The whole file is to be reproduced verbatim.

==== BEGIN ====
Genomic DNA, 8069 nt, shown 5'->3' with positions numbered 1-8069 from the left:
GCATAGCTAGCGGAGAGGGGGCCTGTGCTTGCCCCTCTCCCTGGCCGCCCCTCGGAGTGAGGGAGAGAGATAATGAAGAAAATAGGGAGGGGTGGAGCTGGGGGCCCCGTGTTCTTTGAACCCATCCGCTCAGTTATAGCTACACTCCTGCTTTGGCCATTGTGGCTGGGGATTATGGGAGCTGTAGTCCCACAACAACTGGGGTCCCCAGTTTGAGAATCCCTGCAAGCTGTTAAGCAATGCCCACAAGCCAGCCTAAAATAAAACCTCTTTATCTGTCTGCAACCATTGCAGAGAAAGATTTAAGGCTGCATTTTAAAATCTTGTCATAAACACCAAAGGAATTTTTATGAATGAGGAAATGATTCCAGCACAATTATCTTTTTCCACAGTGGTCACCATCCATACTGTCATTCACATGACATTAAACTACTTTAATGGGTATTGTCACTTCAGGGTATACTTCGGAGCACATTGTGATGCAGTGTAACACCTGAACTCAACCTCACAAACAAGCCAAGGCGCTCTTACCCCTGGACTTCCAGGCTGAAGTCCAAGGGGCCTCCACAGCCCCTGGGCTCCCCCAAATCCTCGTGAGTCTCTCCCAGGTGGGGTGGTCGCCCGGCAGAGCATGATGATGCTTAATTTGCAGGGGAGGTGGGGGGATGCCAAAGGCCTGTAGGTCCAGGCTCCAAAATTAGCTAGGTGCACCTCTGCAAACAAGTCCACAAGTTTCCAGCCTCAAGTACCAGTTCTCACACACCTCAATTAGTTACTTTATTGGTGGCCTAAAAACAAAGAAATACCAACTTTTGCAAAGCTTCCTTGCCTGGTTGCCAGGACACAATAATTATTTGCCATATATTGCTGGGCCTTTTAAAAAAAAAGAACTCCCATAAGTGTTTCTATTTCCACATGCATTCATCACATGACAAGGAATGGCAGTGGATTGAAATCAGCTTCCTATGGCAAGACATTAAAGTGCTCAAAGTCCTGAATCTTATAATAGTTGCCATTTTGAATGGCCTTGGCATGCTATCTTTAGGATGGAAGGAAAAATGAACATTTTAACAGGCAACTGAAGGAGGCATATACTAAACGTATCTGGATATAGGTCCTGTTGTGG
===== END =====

Genomic DNA, 8069 nt, shown 5'->3' with positions numbered 1-8069 from the left:
GCATAGCTAGCGGAGAGGGGGCCTGTGCTTGCCCCTCTCCCTGGCCGCCCCTCGGAGTGAGGGAGAGAGATAATGAAGAAAATAGGGAGGGGTGGAGCTGGGGGCCCCGTGTTCTTTGAACCCATCCGCTCAGTTATAGCTACACTCCTGCTTTGGCCATTGTGGCTGGGGATTATGGGAGCTGTAGTCCCACAACAACTGGGGTCCCCAGTTTGAGAATCCCTGCAAGCTGTTAAGCAATGCCCACAAGCCAGCCTAAAATAAAACCTCTTTATCTGTCTGCAACCATTGCAGAGAAAGATTTAAGGCTGCATTTTAAAATCTTGTCATAAACACCAAAGGAATTTTTATGAATGAGGAAATGATTCCAGCACAATTATCTTTTTCCACAGTGGTCACCATCCATACTGTCATTCACATGACATTAAACTACTTTAATGGGTATTGTCACTTCAGGGTATACTTCGGAGCACATTGTGATGCAGTGTAACACCTGAACTCAACCTCACAAACAAGCCAAGGCGCTCTTACCCCTGGACTTCCAGGCTGAAGTCCAAGGGGCCTCCACAGCCCCTGGGCTCCCCCAAATCCTCGTGAGTCTCTCCCAGGTGGGGTGGTCGCCCGGCAGAGCATGATGATGCTTAATTTGCAGGGGAGGTGGGGGGATGCCAAAGGCCTGTAGGTCCAGGCTCCAAAATTAGCTAGGTGCACCTCTGCAAACAAGTCCACAAGTTTCCAGCCTCAAGTACCAGTTCTCACACACCTCAATTAGTTACTTTATTGGTGGCCTAAAAACAAAGAAATACCAACTTTTGCAAAGCTTCCTTGCCTGGTTGCCAGGACACAATAATTATTTGCCATATATTGCTGGGCCTTTTAAAAAAAAAGAACTCCCATAAGTGTTTCTATTTCCACATGCATTCATCACATGACAAGGAATGGCAGTGGATTGAAATCAGCTTCCTATGGCAAGACATTAAAGTGCTCAAAGTCCTGAATCTTATAATAGTTGCCATTTTGAATGGCCTTGGCATGCTATCTTTAGGATGGAAGGAAAAATGAACATTTTAACAGGCAACTGAAGGAGGCATATACTAAACGTATCTGGATATAGGTCCTGTTGTGG